Some of the most frequently asked questions Pilates instructors get to answer include:
“Pilates is like Yoga with crunches, right?”
“Pilates is an hour of ab work, right?”
“Pilates is [insert person quickly moving straight arms up and down à la the Hundred], right?”
“Pilates is that thing girls do, right?”
“I do Yoga, CrossFit, Spinning, Zumba, Barre, HIIT, BootCamp, Pole, 400 situps in front of the TV, etc… I don’t need Pilates, right?”
The quick answer is yes. In a way…
The long answer is no.
Actually, the answer to most of these questions about Pilates is in its original name, given by founding father Joseph Pilates (truly a man’s man, by the way). He called it Contrology—the art of control. Control over how you carry yourself in life. Control over how to move your body in space. Knowing your body and having the ability to listen and do what is asked.
What the practice of Contrology, or Pilates, has to offer goes well beyond just a firmer physique. It is a method, a workout, and a way of being. Your looks and the appearance of an elevated caboose is one of those amazing and highly welcomed side effects. But it is still just that: a side effect. More akin to martial arts, gymnastics, or ballet, Pilates is one of those methods where you have to fully immerse yourself—you simply can’t zone out. And it’s progressive, too. A skill baseline needs to be created and practiced in order to move on to more elaborate moves and skills.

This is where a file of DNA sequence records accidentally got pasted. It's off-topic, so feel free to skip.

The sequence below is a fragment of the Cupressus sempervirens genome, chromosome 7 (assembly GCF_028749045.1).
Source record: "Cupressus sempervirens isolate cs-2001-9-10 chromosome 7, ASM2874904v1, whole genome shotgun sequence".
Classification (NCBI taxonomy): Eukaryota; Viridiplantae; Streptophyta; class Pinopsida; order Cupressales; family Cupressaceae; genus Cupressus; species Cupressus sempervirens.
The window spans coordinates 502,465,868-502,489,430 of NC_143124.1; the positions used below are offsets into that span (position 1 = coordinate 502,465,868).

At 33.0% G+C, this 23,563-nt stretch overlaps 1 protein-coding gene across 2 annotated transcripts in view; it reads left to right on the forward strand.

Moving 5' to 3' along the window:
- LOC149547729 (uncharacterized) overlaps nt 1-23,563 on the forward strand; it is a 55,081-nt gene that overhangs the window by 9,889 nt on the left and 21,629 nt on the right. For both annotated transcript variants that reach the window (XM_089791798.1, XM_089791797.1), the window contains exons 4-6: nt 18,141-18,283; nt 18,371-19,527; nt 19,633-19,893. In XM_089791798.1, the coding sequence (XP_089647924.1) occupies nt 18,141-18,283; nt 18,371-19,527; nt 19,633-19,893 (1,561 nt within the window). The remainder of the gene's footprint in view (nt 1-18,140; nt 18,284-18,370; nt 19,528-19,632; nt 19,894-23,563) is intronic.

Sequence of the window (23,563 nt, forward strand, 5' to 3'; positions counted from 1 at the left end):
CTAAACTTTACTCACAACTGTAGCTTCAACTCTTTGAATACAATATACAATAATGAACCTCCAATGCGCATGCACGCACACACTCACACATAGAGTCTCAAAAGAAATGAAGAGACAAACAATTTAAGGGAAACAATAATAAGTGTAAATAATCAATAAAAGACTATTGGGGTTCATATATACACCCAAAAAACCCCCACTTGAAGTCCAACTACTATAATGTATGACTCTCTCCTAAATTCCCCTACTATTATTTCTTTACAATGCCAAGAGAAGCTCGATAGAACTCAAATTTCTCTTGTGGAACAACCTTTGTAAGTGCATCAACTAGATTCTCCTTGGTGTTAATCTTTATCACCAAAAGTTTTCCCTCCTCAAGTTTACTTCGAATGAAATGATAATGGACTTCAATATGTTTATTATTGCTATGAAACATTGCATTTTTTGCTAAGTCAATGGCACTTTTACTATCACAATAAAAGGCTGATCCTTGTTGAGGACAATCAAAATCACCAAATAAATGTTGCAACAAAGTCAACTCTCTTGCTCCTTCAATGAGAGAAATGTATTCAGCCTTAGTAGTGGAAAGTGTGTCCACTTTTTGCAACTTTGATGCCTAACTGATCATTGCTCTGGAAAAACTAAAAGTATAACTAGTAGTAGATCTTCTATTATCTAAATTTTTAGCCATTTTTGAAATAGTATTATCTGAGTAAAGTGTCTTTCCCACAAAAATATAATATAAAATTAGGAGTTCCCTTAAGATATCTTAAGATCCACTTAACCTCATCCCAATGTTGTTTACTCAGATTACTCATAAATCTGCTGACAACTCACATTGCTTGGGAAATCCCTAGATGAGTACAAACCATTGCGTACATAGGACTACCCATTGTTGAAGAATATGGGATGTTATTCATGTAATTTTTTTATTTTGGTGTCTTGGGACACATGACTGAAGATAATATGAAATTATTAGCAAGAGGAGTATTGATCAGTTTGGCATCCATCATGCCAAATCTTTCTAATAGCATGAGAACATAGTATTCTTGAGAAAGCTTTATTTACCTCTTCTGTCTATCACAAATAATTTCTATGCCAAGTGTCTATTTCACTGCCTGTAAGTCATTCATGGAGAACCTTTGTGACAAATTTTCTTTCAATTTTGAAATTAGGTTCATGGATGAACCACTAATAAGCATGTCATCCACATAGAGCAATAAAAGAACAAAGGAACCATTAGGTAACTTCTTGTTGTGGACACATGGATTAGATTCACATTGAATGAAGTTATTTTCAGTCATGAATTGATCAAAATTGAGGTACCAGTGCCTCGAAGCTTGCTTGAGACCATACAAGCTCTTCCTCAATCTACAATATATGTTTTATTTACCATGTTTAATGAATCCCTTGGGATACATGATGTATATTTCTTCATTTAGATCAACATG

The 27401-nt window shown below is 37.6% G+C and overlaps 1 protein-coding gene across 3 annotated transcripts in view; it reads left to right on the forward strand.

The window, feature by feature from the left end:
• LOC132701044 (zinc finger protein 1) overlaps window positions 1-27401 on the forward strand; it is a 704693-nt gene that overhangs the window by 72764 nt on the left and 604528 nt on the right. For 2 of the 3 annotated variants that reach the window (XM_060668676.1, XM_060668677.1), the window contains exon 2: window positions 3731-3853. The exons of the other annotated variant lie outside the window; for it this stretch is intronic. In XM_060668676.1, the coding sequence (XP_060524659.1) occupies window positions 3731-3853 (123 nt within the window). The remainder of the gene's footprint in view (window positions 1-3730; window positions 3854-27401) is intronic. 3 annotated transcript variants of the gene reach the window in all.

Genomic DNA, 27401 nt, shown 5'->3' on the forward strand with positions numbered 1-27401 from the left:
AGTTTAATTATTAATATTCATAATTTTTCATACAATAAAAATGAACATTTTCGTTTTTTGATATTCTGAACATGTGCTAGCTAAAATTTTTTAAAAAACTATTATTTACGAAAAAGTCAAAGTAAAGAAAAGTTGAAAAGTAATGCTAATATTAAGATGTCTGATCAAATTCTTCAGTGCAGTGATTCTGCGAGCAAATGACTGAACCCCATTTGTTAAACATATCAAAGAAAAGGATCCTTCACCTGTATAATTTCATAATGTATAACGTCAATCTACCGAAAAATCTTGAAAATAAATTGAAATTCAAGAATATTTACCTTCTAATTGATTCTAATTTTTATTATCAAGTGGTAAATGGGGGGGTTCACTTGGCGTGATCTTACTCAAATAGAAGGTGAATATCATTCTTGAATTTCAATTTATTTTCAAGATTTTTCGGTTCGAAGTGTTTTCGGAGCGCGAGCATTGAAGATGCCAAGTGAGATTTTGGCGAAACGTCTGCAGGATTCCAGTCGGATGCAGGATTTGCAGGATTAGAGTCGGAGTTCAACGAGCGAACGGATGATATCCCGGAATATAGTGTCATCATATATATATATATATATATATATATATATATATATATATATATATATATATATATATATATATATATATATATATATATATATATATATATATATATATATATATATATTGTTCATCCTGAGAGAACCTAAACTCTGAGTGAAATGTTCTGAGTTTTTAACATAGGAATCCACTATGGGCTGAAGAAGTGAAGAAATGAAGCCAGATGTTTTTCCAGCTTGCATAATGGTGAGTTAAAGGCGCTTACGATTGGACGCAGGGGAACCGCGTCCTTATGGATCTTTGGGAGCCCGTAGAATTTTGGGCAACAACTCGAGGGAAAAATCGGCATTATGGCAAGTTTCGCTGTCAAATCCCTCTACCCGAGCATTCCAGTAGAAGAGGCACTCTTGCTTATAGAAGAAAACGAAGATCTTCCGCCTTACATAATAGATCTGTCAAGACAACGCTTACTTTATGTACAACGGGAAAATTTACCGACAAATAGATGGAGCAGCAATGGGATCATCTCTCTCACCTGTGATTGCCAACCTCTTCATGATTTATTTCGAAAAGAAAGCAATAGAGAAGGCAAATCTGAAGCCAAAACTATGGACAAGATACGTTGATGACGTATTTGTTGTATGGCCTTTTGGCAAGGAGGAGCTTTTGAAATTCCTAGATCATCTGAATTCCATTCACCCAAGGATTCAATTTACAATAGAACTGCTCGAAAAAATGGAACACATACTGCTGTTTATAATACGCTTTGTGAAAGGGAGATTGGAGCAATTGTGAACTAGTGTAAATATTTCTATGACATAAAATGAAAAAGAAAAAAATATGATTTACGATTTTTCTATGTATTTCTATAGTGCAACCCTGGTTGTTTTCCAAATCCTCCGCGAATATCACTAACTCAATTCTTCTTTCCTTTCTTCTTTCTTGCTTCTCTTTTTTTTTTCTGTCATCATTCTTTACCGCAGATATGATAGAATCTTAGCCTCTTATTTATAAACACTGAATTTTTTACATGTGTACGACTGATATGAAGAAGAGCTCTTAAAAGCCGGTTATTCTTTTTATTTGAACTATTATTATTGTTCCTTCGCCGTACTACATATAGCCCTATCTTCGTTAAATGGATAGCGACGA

The basics of mat work are simple, yet a lot harder to execute than they seem at first.
These basics include mundane tasks such as:
- How do you pick your head up off the floor without straining your neck?
- How do you hold weight in your hands without your wrists screaming?
- How do you pick up, lift, and lower your legs without your lower back aching the next day?
- How do you strengthen smaller muscle groups around your joints to prevent injuries?
- How do you keep your spine supple and supported?
These basics build the foundation for everything—in life, but also in your Pilates practice. Think of it this way: you won’t become a prima ballerina without mastering first position, or an Olympic swimmer without learning your strokes. Sure, your hard work and accomplishments in Pilates may not earn you a gold medal, but there is a much bigger incentive: good movement patterns become available to you in your everyday life and you gain improved health, and as Joseph Pilates liked to say, “spontaneous zest and pleasure.”
The best way to find out for yourself is to jump in and try it. The mat sets up a kind of a battle between you and gravity. Without any external resistance and support, the body needs to create its own, whether you notice it or not. Mat work gives you an opportunity to magnify the impact gravity has on your body and prepare yourself for “battle.”
Whatever your favorite workout is, we can all benefit from a little self-control. And, no worries, looking a little better in your favorite outfit will happen, too.